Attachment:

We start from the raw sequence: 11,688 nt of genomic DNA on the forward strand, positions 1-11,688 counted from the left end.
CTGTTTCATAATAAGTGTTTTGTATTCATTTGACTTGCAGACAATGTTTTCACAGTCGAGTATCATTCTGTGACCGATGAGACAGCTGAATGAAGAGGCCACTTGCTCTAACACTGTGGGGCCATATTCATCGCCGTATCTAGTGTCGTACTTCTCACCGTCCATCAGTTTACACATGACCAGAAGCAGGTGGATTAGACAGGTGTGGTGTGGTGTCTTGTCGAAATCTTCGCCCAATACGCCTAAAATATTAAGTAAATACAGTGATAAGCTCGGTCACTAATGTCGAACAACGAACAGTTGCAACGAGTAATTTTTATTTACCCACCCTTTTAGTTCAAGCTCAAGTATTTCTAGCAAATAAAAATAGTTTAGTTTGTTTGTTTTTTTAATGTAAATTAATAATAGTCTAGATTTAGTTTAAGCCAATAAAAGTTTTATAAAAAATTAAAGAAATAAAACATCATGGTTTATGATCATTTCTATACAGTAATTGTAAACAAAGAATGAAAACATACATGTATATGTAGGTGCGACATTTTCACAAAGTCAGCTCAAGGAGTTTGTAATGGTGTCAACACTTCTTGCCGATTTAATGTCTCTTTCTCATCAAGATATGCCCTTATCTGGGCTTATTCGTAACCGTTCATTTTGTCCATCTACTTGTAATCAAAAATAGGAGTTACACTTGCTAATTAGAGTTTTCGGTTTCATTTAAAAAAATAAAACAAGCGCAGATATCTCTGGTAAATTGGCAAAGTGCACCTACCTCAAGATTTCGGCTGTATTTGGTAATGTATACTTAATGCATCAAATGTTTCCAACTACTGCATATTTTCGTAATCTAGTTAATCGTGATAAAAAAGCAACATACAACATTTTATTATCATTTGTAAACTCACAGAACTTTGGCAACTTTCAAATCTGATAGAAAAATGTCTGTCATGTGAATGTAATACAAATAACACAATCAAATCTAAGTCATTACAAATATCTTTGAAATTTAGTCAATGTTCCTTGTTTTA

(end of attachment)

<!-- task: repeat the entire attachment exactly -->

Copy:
We start from the raw sequence: 11,688 nt of genomic DNA on the forward strand, positions 1-11,688 counted from the left end.
CTGTTTCATAATAAGTGTTTTGTATTCATTTGACTTGCAGACAATGTTTTCACAGTCGAGTATCATTCTGTGACCGATGAGACAGCTGAATGAAGAGGCCACTTGCTCTAACACTGTGGGGCCATATTCATCGCCGTATCTAGTGTCGTACTTCTCACCGTCCATCAGTTTACACATGACCAGAAGCAGGTGGATTAGACAGGTGTGGTGTGGTGTCTTGTCGAAATCTTCGCCCAATACGCCTAAAATATTAAGTAAATACAGTGATAAGCTCGGTCACTAATGTCGAACAACGAACAGTTGCAACGAGTAATTTTTATTTACCCACCCTTTTAGTTCAAGCTCAAGTATTTCTAGCAAATAAAAATAGTTTAGTTTGTTTGTTTTTTTAATGTAAATTAATAATAGTCTAGATTTAGTTTAAGCCAATAAAAGTTTTATAAAAAATTAAAGAAATAAAACATCATGGTTTATGATCATTTCTATACAGTAATTGTAAACAAAGAATGAAAACATACATGTATATGTAGGTGCGACATTTTCACAAAGTCAGCTCAAGGAGTTTGTAATGGTGTCAACACTTCTTGCCGATTTAATGTCTCTTTCTCATCAAGATATGCCCTTATCTGGGCTTATTCGTAACCGTTCATTTTGTCCATCTACTTGTAATCAAAAATAGGAGTTACACTTGCTAATTAGAGTTTTCGGTTTCATTTAAAAAAATAAAACAAGCGCAGATATCTCTGGTAAATTGGCAAAGTGCACCTACCTCAAGATTTCGGCTGTATTTGGTAATGTATACTTAATGCATCAAATGTTTCCAACTACTGCATATTTTCGTAATCTAGTTAATCGTGATAAAAAAGCAACATACAACATTTTATTATCATTTGTAAACTCACAGAACTTTGGCAACTTTCAAATCTGATAGAAAAATGTCTGTCATGTGAATGTAATACAAATAACACAATCAAATCTAAGTCATTACAAATATCTTTGAAATTTAGTCAATGTTCCTTGTTTTA